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ever, if it is decided that Patent Office fees should be increased in the range of 50 to 100%, then I think that a system of deferring a portion of the total fees for payment at some time after the filing and issue fees should be given serious consideration. In my opinion, the present Patent Office filing and issue fees should definitely not be increased and in fact probably reduced. I base this conclusion on the information contained in the graph attached to this statement showing the change in percentage of patents issued to individuals during the period 1950–1970, which graph was published in the February 1973 issue of Action, the journal of the Association for the Advancement of Invention and Innovation. My interpretation of the figures in this graph leads me to the conclusion that the fee increase in the middle 1960's resulted in a reduction of several thousand applications in the filing rate by individual inventors. I would also predict that a further substantial reduction in patent filing by individuals would occur again if fees are raised substantially.
Thus, if Patent Office fees must be increased substantially, I would recommend that the filing and issue fees for simple cases be maintained in the range of about $100 as proposed in subparagraph (b) (1) of Section 41 of S. 1321 and that the remainder of the necessary fee be deferred under a system whereby additional fees would be paid every 3rd, 4th or preferably 5th year on those patents which are used commercially.
I believe it is clearly preferable from an administrative standpoint for both the Patent Office and patentees to avoid any system of annual fees. Also, while I am entirely sympathetic with the financial problems of individual inventors and small businessmen, I do not think it is administratively feasible to distinguish this type of patentee under subparagraph (b)(2) of Section 41 of s. 1321 from other types of patentees. Thus, I favor a system in which a portion of the Patent Office fees are deferred and are paid by successful patentees, if fees must be increased substantially, compared with increasing substantially the present filing and issue fees or adopting a system of annual maintenance fees as used in a number of foreign countries.
ADMINISTRATIVE RESTRUCTURING OF THE PATENT OFFICE Based upon past experience with the present administrative structure of the Patent Office, I believe the time has come to seriously consider an administrative restructuring of the Patent Office. I have proposed for several years the establishment of a new position of Assistant Secretary of Commerce for Invention and Intellectual Property to centralize and elevate the voice for invention, innovation and the patent system in the Executive Branch of the Government. While I believe that there are many advantages for such an organizational change, I originally received little support for this proposal. It now appears that there is considerable support for elevating the voice of the patent system to the Assistant Secretary level. Also. I realize that there is a certain amount of support for making the Patent Office an independent agency, such as proposed in S. 1321. · All things considered, I favor on balance continuing to maintain the Patent Office in the Department of Commerce, but on a completely different basis from the present organizational arrangement. More particularly, I would strongly support as a minimum change elevating the position of Commissioner of Patents to the Assistant Secretary level and preferably to the Under Secretary level so that the Commissioner would no longer be required to report to the Assistant Secretary of Commerce for Science and Technology. This administrative change would be similar to the change that was made several years ago in the status of the Weather Bureau which also formerly reported to the Assistant Secretary of Commerce for Science and Technology. I firmly believe a similar change in the organizational structure would have a significant effect on the climate for invention and innovation in our country and in strengthening the contribution of the I'nited States Patent Office in the operation of our nation's patent system. This concludes my prepared statement and I would be pleased to try to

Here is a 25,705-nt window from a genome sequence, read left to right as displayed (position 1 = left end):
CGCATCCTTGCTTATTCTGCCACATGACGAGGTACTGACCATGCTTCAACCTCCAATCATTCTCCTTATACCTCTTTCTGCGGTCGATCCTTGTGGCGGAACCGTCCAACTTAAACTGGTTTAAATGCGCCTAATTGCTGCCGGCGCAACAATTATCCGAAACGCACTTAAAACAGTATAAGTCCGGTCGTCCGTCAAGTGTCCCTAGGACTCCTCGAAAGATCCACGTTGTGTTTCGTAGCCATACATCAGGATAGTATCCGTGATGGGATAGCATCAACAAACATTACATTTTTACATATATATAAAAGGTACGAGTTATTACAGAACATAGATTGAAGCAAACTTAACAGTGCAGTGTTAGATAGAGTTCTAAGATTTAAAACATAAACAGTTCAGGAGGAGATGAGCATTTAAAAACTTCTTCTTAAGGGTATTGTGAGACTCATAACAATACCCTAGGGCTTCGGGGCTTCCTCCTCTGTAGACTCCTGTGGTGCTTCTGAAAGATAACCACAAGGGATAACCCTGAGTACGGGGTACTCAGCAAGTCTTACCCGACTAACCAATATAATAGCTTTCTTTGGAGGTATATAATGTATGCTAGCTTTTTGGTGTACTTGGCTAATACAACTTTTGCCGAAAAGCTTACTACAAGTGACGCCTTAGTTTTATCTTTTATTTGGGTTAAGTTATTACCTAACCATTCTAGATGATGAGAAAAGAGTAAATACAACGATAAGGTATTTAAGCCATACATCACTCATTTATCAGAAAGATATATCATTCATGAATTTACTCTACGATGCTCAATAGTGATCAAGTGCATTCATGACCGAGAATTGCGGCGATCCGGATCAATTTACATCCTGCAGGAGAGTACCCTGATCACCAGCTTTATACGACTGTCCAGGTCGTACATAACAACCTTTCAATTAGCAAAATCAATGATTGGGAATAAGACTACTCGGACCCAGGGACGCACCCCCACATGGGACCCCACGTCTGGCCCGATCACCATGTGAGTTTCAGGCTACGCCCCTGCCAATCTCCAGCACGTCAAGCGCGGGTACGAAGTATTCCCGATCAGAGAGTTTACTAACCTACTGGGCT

mestions there might be on my comments as to supplying any
mation for the record.
STATEMENT OF MR. EDWARD J. BRENNER, FORMER U.S. COMMIS
SIONER OF PATENTS
Mr. BRENNER. Initially, Mr. Chairman, may I say I am testifying purely in an individual capacity this morning, but my testimony is based on my 5 years' service as Commissioner of Patents, as well as my work in patent work in a very large company, a medium-sized company, as well as now being in private practice.
My present work involves the patent activities of independent inventors and small companies, as well as my experience in serving as executive director of the Association for the Advancement of Invention and Innovation, which is an organization of people of many different backgrounds interested in trying to solve the problems, some of the problems that are being discussed here today, and to try to improve the climate for invention and innovation in the United States.
Referring to the matter of public adversary hearings, I would mention that I served as a representative of the Secretary of Commerce on the President's Commission during 1965 and 1966. This was one of the major subjects to which the Commission addressed itself. The Commission came out with a final conclusion that there was a need for a proceeding by which the public could bring to the attention of the Patent Office pertinent prior art which was either missed by the Patent Office or not available to the examiners.
But one of the major conclusions was that the Patent Office should serve as a screening body to identify which prior art might be meritorious and which had little if any value to it. This was based on the experience with the European systems which were evaluated and studied quite carefully, where certain abuses were recognized which have been referred to before, that sometimes patents were not issued until after the patent really expired.
So the proceedings, in many cases, were very time-consuming and very expensive. So what the Commission felt it could propose, would be if the Patent Office were to screen this art, you could get the same substantive results as in a full scale adversary proceeding, and you could eliminate the abuses.
I subscribe to that. I think that that would be in the best interests of the public of the United States.
Just a couple of points of administrative detail in connection with the subject of adversary proceedings. As I recall, the Presidential Commission did recommend that after applications were allowed, they were to be published and subject to having the public call to the attention of the Patent Office prior art that could be considered in the reexamination procedure.